I live, I die, I burn, I drown

I live, I die, I burn, I drown

The poem I live, I die, I burn, I drown is not written by Uruguayan poetess Delmira Agustini. This is her translation of a poem written by Louise Labé:  Je vis, je meurs : je me brule et me noye. Delmira is well known in Uruguay for the poems she published in several literary journals.

Delmira AgustiniAbout the poet

Agustini was born October 24 1886 in Montevideo. At an early age, she began to write poems. Her work was published in journals and she made fame with her society column under the pen name Joujou. Unfortunately it were the intellectuals in Latin America that did notice her, but only spoke about her beauty and her age. Her work was pretty much ignored. She kept a sane mind and never gave up. This lead to the publication of her first collection of poems in 1907 (El libro blanco (Frágil)). All the reviews she got on her first book, she included in her next book. This book, Cantos de la mañana was published in 1910. Just like the first book, many critics spoke out against her work.

In 1913 Agustini married Enrique Job Reyes. Amongst the wedding guests where Carlos Vaz Ferreira and Manuel Ugarte. The last one, she had a brief romantic affair with before she got married. This affair continued after the marriage. This marriage only lasted a few weeks, when Agustini wanted to be divorced. It was her husband, who caught her with her secret love and killed her on July 6 1914. This was just after she released her book Los cálices vacíos A new book would have been released under the title Los astros del abismo later that year.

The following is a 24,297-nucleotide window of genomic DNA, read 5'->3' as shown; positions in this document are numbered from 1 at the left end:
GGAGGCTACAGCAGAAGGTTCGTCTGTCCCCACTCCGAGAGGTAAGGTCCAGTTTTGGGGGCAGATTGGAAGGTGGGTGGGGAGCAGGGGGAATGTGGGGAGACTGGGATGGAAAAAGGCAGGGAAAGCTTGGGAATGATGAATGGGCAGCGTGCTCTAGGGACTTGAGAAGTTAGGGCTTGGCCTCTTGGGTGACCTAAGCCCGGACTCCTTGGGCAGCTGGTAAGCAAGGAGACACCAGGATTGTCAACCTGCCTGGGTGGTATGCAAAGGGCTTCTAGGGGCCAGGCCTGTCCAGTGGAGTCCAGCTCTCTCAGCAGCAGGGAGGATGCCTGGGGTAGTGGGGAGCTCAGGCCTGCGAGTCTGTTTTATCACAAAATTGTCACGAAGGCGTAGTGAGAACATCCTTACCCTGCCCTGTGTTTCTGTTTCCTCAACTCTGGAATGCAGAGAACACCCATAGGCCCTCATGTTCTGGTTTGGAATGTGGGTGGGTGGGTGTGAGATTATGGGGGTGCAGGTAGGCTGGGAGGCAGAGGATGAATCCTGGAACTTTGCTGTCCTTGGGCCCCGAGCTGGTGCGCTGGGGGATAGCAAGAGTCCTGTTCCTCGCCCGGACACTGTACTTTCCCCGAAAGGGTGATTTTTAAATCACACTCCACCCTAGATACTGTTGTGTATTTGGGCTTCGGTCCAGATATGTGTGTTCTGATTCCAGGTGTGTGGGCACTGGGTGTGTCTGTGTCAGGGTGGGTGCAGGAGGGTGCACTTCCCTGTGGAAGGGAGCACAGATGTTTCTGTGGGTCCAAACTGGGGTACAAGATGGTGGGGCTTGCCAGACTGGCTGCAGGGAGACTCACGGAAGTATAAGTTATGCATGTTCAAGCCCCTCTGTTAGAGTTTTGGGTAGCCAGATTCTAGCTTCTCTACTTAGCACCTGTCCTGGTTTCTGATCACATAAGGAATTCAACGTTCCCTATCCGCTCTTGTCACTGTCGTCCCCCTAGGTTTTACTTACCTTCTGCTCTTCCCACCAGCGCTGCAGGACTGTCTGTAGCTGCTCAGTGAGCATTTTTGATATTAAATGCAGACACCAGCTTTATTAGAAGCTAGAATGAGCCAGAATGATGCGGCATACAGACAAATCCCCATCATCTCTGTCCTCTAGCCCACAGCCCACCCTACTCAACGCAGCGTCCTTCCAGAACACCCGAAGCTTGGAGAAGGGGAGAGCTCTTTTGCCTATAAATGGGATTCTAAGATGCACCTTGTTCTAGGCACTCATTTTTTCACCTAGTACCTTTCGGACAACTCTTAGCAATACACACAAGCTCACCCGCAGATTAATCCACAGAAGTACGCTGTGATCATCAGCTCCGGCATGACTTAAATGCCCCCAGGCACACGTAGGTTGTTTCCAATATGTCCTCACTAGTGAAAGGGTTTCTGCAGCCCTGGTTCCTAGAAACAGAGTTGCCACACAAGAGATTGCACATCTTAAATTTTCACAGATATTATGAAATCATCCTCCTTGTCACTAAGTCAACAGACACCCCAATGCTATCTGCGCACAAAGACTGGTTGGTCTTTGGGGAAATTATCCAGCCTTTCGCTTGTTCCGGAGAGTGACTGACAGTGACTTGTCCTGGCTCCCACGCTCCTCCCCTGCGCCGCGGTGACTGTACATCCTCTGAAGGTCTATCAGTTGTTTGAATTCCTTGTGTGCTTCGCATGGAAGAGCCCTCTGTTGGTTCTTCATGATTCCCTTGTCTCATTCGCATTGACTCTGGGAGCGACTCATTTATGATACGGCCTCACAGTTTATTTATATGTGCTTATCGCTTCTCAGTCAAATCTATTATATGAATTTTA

Ten years after her tragic death, her complete works were published. This included also her never before published work. The title of this book was called El rosario de Eros.

I live, I die, I burn, I drown

By Delmira Agustini (/Louise Labé)

I live, I die, I burn, I drown

I live, I die, I burn, I drown
I endure at once chill and cold
Life is at once too soft and too hard
I have sore troubles mingled with joys

Suddenly I laugh and at the same time cry
And in pleasure many a grief endure
My happiness wanes and yet it lasts unchanged
All at once I dry up and grow green

Thus I suffer love’s inconstancies
And when I think the pain is most intense
Without thinking, it is gone again.

Then when I feel my joys certain
And my hour of greatest delight arrived
I find my pain beginning all over once again.

 

Read more about the original version of this poem.

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